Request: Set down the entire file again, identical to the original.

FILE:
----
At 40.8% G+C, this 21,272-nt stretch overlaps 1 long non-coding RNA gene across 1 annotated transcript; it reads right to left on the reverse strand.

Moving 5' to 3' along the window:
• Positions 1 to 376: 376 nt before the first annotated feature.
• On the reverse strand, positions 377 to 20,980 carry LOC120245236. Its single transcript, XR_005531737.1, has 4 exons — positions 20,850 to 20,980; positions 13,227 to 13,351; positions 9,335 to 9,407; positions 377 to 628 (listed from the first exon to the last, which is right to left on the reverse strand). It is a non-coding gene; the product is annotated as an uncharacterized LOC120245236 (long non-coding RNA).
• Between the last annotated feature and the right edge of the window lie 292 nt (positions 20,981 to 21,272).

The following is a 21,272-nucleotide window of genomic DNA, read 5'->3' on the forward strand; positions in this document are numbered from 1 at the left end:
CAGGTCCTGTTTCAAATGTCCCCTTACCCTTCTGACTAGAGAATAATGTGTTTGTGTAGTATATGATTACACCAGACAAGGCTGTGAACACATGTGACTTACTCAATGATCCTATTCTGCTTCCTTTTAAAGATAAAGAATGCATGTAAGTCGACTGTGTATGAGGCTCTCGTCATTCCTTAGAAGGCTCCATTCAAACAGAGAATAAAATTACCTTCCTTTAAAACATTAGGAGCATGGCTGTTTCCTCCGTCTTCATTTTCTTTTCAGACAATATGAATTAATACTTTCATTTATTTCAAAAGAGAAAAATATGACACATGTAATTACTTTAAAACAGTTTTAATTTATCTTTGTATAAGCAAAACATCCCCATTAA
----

At 40.8% G+C, this 21,272-nt stretch overlaps 1 long non-coding RNA gene across 1 annotated transcript; it reads right to left on the reverse strand.

Moving 5' to 3' along the window:
• Positions 1 to 376: 376 nt before the first annotated feature.
• On the reverse strand, positions 377 to 20,980 carry LOC120245236. Its single transcript, XR_005531737.1, has 4 exons — positions 20,850 to 20,980; positions 13,227 to 13,351; positions 9,335 to 9,407; positions 377 to 628 (listed from the first exon to the last, which is right to left on the reverse strand). It is a non-coding gene; the product is annotated as an uncharacterized LOC120245236 (long non-coding RNA).
• Between the last annotated feature and the right edge of the window lie 292 nt (positions 20,981 to 21,272).

The following is a 21,272-nucleotide window of genomic DNA, read 5'->3' on the forward strand; positions in this document are numbered from 1 at the left end:
CAGGTCCTGTTTCAAATGTCCCCTTACCCTTCTGACTAGAGAATAATGTGTTTGTGTAGTATATGATTACACCAGACAAGGCTGTGAACACATGTGACTTACTCAATGATCCTATTCTGCTTCCTTTTAAAGATAAAGAATGCATGTAAGTCGACTGTGTATGAGGCTCTCGTCATTCCTTAGAAGGCTCCATTCAAACAGAGAATAAAATTACCTTCCTTTAAAACATTAGGAGCATGGCTGTTTCCTCCGTCTTCATTTTCTTTTCAGACAATATGAATTAATACTTTCATTTATTTCAAAAGAGAAAAATATGACACATGTAATTACTTTAAAACAGTTTTAATTTATCTTTGTATAAGCAAAACATCCCCATTAA